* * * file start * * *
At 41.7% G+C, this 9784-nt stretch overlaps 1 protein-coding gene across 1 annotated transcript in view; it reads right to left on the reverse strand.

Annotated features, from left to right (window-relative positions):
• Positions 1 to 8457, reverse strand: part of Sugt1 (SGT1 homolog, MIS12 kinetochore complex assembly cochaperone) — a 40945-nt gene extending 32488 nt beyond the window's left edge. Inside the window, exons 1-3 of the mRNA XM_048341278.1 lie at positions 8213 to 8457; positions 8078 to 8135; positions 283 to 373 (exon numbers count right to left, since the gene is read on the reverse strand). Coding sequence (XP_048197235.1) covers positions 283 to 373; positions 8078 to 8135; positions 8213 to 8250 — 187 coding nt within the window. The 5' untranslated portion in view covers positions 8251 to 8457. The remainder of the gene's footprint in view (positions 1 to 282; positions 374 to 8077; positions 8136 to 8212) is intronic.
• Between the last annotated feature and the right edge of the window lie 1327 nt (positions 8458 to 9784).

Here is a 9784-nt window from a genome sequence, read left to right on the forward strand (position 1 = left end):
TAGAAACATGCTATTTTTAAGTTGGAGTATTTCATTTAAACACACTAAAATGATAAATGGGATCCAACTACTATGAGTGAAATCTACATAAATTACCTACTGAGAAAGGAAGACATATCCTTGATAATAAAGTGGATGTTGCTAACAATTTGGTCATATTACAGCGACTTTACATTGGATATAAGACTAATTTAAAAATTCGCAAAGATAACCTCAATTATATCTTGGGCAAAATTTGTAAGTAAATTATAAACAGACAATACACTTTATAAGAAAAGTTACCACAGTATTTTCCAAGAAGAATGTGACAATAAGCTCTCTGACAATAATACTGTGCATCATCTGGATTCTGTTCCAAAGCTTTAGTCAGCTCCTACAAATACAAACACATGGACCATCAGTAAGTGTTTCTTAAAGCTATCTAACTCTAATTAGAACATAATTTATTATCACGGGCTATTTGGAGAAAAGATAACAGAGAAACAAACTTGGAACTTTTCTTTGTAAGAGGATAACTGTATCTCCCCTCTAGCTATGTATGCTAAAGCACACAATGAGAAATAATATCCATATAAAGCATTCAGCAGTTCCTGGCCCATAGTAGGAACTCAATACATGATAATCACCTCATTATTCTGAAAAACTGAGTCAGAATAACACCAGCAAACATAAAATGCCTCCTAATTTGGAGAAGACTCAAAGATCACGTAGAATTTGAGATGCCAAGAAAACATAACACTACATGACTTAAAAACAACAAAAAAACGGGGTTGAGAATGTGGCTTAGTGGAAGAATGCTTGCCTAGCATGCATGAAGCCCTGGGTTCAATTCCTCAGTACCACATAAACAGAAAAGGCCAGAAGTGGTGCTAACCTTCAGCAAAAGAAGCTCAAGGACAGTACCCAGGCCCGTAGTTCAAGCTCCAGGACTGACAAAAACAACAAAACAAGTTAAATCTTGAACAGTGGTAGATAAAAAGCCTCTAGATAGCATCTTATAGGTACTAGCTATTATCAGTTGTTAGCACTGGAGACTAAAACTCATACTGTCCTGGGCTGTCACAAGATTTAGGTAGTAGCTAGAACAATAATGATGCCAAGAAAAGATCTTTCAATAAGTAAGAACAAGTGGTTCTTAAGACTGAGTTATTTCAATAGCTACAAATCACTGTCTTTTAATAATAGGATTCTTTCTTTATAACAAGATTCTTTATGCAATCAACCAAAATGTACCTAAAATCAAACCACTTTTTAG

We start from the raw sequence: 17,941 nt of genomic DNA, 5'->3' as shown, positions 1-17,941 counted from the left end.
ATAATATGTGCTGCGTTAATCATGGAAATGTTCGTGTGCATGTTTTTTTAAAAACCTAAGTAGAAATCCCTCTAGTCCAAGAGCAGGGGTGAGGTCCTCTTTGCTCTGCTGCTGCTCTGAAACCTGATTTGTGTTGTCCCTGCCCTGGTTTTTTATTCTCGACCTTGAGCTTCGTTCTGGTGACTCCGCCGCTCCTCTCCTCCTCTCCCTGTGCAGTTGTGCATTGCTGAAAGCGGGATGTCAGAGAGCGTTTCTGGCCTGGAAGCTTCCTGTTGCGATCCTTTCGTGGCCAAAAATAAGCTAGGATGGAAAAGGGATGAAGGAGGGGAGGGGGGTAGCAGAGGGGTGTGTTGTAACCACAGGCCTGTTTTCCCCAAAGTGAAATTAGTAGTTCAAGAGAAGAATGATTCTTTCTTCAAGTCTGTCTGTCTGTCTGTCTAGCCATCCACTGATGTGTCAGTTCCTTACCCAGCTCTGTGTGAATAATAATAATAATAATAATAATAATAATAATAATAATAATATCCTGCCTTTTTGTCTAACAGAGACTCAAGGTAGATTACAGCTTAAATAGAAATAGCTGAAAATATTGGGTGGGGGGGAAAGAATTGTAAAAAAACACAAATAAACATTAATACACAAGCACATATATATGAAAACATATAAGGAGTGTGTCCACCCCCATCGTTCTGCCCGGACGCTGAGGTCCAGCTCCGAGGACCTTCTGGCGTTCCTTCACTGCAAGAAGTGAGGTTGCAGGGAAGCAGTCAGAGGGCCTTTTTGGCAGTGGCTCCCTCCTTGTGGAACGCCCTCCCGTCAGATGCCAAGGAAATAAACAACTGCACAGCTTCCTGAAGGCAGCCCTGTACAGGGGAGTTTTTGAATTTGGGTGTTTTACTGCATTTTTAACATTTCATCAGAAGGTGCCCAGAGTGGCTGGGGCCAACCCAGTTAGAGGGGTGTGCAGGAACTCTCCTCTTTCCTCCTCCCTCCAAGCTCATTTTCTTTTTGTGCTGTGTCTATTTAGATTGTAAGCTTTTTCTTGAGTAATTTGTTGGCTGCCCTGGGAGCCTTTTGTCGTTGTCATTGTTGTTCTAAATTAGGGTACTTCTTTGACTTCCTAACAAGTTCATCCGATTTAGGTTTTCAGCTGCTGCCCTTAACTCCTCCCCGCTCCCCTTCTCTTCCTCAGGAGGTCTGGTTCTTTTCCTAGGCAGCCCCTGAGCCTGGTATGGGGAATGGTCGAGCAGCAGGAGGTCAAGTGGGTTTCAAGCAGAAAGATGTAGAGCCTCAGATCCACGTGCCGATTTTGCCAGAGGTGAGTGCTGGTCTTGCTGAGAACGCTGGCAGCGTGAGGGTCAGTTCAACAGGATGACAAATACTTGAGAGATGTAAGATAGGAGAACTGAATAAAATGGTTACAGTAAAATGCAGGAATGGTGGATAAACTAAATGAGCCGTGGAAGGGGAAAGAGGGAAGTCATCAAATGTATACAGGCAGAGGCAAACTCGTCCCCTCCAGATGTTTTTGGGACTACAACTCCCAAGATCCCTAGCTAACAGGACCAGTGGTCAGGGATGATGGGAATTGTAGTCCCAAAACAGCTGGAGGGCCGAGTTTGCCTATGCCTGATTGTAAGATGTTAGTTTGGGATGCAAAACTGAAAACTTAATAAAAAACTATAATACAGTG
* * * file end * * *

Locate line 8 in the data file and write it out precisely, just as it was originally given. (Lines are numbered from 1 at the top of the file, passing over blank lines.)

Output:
ATAATATGTGCTGCGTTAATCATGGAAATGTTCGTGTGCATGTTTTTTTAAAAACCTAAGTAGAAATCCCTCTAGTCCAAGAGCAGGGGTGAGGTCCTCTTTGCTCTGCTGCTGCTCTGAAACCTGATTTGTGTTGTCCCTGCCCTGGTTTTTTATTCTCGACCTTGAGCTTCGTTCTGGTGACTCCGCCGCTCCTCTCCTCCTCTCCCTGTGCAGTTGTGCATTGCTGAAAGCGGGATGTCAGAGAGCGTTTCTGGCCTGGAAGCTTCCTGTTGCGATCCTTTCGTGGCCAAAAATAAGCTAGGATGGAAAAGGGATGAAGGAGGGGAGGGGGGTAGCAGAGGGGTGTGTTGTAACCACAGGCCTGTTTTCCCCAAAGTGAAATTAGTAGTTCAAGAGAAGAATGATTCTTTCTTCAAGTCTGTCTGTCTGTCTGTCTAGCCATCCACTGATGTGTCAGTTCCTTACCCAGCTCTGTGTGAATAATAATAATAATAATAATAATAATAATAATAATAATAATATCCTGCCTTTTTGTCTAACAGAGACTCAAGGTAGATTACAGCTTAAATAGAAATAGCTGAAAATATTGGGTGGGGGGGAAAGAATTGTAAAAAAACACAAATAAACATTAATACACAAGCACATATATATGAAAACATATAAGGAGTGTGTCCACCCCCATCGTTCTGCCCGGACGCTGAGGTCCAGCTCCGAGGACCTTCTGGCGTTCCTTCACTGCAAGAAGTGAGGTTGCAGGGAAGCAGTCAGAGGGCCTTTTTGGCAGTGGCTCCCTCCTTGTGGAACGCCCTCCCGTCAGATGCCAAGGAAATAAACAACTGCACAGCTTCCTGAAGGCAGCCCTGTACAGGGGAGTTTTTGAATTTGGGTGTTTTACTGCATTTTTAACATTTCATCAGAAGGTGCCCAGAGTGGCTGGGGCCAACCCAGTTAGAGGGGTGTGCAGGAACTCTCCTCTTTCCTCCTCCCTCCAAGCTCATTTTCTTTTTGTGCTGTGTCTATTTAGATTGTAAGCTTTTTCTTGAGTAATTTGTTGGCTGCCCTGGGAGCCTTTTGTCGTTGTCATTGTTGTTCTAAATTAGGGTACTTCTTTGACTTCCTAACAAGTTCATCCGATTTAGGTTTTCAGCTGCTGCCCTTAACTCCTCCCCGCTCCCCTTCTCTTCCTCAGGAGGTCTGGTTCTTTTCCTAGGCAGCCCCTGAGCCTGGTATGGGGAATGGTCGAGCAGCAGGAGGTCAAGTGGGTTTCAAGCAGAAAGATGTAGAGCCTCAGATCCACGTGCCGATTTTGCCAGAGGTGAGTGCTGGTCTTGCTGAGAACGCTGGCAGCGTGAGGGTCAGTTCAACAGGATGACAAATACTTGAGAGATGTAAGATAGGAGAACTGAATAAAATGGTTACAGTAAAATGCAGGAATGGTGGATAAACTAAATGAGCCGTGGAAGGGGAAAGAGGGAAGTCATCAAATGTATACAGGCAGAGGCAAACTCGTCCCCTCCAGATGTTTTTGGGACTACAACTCCCAAGATCCCTAGCTAACAGGACCAGTGGTCAGGGATGATGGGAATTGTAGTCCCAAAACAGCTGGAGGGCCGAGTTTGCCTATGCCTGATTGTAAGATGTTAGTTTGGGATGCAAAACTGAAAACTTAATAAAAAACTATAATACAGTG